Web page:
Friday, November 29, 2013

Stuffing Meat Into Your Bung (Cotto Salami With Harissa).



Sometimes I get a craving for a bit of good ol' American-style "sandwich salami" of the variety that is mass-marketed throughout the land. I have a weakness for the familiar flavor of the stuff and I don't really know why... Oh yeah, I actually might know why. How is this for some local Albany, NY folklore? -- At the Albany Academy Day Camp Carnival (circa the late 80s when I was a wee 'un in attendance) there used to be a game where you tried to pop balloons with darts. Your prize was a hunk of salami cut from a lengthy chub slapped on white bread with a squirt of yellow mustard... Maybe this craving is a nostalgic taste memory sort of situation resulting from this.

Anyhow, the generic "salami" peddled at the grocery stores (and even at many upscale "delis") is generally of dubious provenance and manufacture. Who knows what nonsense lurks in those perfectly cylindrical lengths of salami languishing in your grocer's cold case? So I thought I would give a try at a homemade example of the form. I decided that a "cotto" or cooked style salami might approximate the familiar texture as opposed to a dry-cured product.

For large diameter salamis I haven't had too much luck with synthetic or collagen casings, so I went with some good ol' beef lung for this recipe. When using bung and writing posts about it you get the added benefit of being able to make numerous childishly naughty references to bungs (see title of post)...

You can get a bung delivered (free shipping!) from the Sausage Maker, Inc. out of Buffalo, NY. 

 

A single beef bung can be about 4-5" in diameter and you can stuff about 10 pounds in each one. I am using a 5 1/4 pound recipe so I cut the thing in half. You can re-salt the remaining bung, seal an end with a hog ring, and reserve it for a future recipe.


I adapted the following Len Poli recipe for American Style Cotto Salami. I omitted the TVP, utilized dextrose instead of sugar, and substituted equal amounts of allspice and mace for the cardamom. In addition, I added 4 tablespoons of harissa. I like a spicy salami.

Finally, I inoculated the meat mixture with some live culture (Bactoferm FLC) and altered the cooking times to get a slight bit of fermented tang into the recipe.


A note on salami tying. Watch this video on "legatura del salami," that guy is my idle. I try to follow his technique as best as I can. A tip I have is to make a little string spindle like the one pictured below. Makes things a bit easier.


There she is. Not bad, not bad. A little sloppy and lopsided but she will do nicely.


Here is the break down on cooking times. I let the meat paste develop in the fridge for 48 hours. On cooking day I left the mixture out for about 4 hours to come to room temp. Then the chub went into my temperature controlled smoker rig (with no smoke) for 2 hours at 110 degrees. Then I incrementally raised the temperature to 165 and cooked until the salami had an internal temperature of 150 degrees. Total cooking time was something like 12-14 hours.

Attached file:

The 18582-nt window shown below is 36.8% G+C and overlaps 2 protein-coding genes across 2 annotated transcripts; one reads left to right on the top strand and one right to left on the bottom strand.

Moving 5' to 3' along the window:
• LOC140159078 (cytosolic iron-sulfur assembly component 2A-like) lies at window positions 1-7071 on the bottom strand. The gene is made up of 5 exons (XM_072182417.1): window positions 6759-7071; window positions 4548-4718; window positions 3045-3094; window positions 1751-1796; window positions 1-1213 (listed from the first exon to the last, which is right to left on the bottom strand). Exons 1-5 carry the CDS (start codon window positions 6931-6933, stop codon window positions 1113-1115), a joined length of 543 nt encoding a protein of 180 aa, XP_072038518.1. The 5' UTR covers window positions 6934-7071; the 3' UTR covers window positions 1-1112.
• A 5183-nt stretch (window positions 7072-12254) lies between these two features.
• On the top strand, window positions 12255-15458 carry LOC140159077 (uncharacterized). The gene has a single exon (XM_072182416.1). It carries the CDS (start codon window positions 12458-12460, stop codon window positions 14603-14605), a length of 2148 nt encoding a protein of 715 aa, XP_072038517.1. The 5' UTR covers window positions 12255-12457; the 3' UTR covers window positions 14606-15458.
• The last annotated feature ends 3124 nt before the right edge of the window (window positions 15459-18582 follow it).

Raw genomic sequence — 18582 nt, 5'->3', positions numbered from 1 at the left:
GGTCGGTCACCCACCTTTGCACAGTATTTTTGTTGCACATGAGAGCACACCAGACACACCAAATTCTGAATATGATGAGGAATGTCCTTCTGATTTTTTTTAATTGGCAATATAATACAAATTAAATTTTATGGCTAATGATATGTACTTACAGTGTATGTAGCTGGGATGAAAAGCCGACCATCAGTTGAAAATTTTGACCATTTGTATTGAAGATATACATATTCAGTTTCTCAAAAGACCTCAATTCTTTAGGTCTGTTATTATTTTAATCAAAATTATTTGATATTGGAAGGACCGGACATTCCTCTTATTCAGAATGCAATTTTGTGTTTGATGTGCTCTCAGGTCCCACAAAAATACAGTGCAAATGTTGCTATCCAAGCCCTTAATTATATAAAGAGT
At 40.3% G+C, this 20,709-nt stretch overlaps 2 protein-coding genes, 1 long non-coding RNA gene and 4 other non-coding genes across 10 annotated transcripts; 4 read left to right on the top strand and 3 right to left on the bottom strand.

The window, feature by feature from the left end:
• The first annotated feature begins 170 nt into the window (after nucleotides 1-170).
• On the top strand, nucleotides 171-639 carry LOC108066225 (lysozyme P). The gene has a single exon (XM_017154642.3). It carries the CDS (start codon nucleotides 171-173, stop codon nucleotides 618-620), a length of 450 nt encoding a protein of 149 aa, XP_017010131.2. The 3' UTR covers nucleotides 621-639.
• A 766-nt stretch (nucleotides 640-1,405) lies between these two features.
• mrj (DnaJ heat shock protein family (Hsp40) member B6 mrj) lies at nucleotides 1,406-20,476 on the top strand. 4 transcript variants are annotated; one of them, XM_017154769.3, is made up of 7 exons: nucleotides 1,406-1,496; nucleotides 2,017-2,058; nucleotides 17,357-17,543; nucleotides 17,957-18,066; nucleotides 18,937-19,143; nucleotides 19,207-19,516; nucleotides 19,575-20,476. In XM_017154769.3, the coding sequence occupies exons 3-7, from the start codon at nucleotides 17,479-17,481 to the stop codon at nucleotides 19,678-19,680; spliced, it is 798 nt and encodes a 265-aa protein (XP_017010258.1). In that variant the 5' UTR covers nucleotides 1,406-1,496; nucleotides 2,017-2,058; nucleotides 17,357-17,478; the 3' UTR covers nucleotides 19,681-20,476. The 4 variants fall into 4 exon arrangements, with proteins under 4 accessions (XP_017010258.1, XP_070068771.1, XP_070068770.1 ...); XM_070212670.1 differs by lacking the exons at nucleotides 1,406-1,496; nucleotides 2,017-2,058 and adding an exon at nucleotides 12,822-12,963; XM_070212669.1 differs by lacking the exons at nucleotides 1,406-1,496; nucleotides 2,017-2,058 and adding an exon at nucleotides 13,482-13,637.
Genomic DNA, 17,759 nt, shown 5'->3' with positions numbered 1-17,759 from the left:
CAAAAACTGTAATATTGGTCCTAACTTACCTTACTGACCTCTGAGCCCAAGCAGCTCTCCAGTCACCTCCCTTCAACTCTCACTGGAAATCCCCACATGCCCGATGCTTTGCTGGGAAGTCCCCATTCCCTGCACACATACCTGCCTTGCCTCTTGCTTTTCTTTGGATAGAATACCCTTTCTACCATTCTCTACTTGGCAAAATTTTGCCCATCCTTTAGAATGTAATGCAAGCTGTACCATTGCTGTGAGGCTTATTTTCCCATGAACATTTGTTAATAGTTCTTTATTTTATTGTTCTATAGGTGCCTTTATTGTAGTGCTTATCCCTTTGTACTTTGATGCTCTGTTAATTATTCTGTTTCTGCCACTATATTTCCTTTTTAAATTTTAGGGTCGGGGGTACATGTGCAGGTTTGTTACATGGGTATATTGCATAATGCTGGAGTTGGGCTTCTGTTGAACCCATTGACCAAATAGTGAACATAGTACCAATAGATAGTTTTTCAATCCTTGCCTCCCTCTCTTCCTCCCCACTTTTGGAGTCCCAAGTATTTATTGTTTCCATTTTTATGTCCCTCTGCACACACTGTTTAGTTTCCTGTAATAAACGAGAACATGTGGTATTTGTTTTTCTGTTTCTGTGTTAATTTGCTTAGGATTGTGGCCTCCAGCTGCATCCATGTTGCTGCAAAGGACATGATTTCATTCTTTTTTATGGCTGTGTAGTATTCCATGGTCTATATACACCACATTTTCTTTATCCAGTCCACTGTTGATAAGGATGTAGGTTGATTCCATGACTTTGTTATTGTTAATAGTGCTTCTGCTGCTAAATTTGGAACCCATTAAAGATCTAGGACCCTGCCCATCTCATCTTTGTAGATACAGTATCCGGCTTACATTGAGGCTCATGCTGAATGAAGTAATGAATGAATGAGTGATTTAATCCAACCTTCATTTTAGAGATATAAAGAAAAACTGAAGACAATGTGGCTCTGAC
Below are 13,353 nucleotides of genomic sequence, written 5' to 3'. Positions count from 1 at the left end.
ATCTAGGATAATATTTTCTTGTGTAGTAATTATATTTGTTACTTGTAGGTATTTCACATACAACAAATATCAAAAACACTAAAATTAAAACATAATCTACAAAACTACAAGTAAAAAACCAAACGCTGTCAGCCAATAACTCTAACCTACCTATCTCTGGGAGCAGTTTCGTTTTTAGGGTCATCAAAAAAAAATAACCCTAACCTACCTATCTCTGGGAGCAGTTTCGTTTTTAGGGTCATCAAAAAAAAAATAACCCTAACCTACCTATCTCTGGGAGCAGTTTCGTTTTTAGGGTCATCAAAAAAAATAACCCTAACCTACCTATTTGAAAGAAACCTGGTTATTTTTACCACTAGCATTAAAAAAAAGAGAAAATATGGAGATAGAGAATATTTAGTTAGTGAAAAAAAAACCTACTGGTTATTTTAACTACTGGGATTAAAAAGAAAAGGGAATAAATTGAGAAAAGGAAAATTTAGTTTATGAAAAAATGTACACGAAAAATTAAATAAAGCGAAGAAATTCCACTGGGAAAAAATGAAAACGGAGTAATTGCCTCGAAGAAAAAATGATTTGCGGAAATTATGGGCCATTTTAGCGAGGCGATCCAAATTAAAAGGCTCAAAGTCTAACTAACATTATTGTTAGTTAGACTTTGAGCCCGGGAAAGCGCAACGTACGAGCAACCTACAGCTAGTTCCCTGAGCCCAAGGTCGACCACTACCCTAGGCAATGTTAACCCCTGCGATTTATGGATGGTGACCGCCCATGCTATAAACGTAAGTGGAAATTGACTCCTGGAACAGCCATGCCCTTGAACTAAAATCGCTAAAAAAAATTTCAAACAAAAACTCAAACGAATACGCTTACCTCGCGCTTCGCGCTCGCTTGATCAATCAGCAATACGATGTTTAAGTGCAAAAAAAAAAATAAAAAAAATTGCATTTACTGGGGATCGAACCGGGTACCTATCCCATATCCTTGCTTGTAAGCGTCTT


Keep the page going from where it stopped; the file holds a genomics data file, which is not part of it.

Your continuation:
Here she is after I removed her from the heat cabinet and sprayed with water until the internal temp dropped to 120 degrees. I hung the salami in my chilly basement overnight.


I got impatient the next day and cut into the bottom to see the results. I generally like to leave a salami like this in the vegetable drawer of my fridge for a couple days to develop and dry out a little bit before cutting. But slicing in I found that the color, texture, and smell were all just about right!


Today I thinly sliced a half-pound or so on my trusty meat slicer Lurlissa.


I thought this particular salami came out just right. Just the right amount of "salami" flavor with a nice bit of flat heat from the harissa. The texture was firm and was somewhere betwixt a deli counter "hard" salami and a "Genoa" style. I pretty much hit the nail on the head in terms of what I was going for so I was very satisfied with the results of this endeavor.

I will be munching salami sandwiches (have you tried a salami n' butter sandy? You should.) for some time to come as 5 pounds is a butt-ton (bung-ton, teehee) of salami. I am OK with this. 

There is just something reassuring about having a giant chub of salami floating around the homestead, don't know why... Just think about how much it would cost to buy your own big ol' whole salami from any purveyor. It would cost an arm and a leg. This is how I convince myself that all of the time and money I put into my sausage making is worth it in the end.

In any event, I am chalking up my Cotto Salami w/Harissa as a resounding success. 

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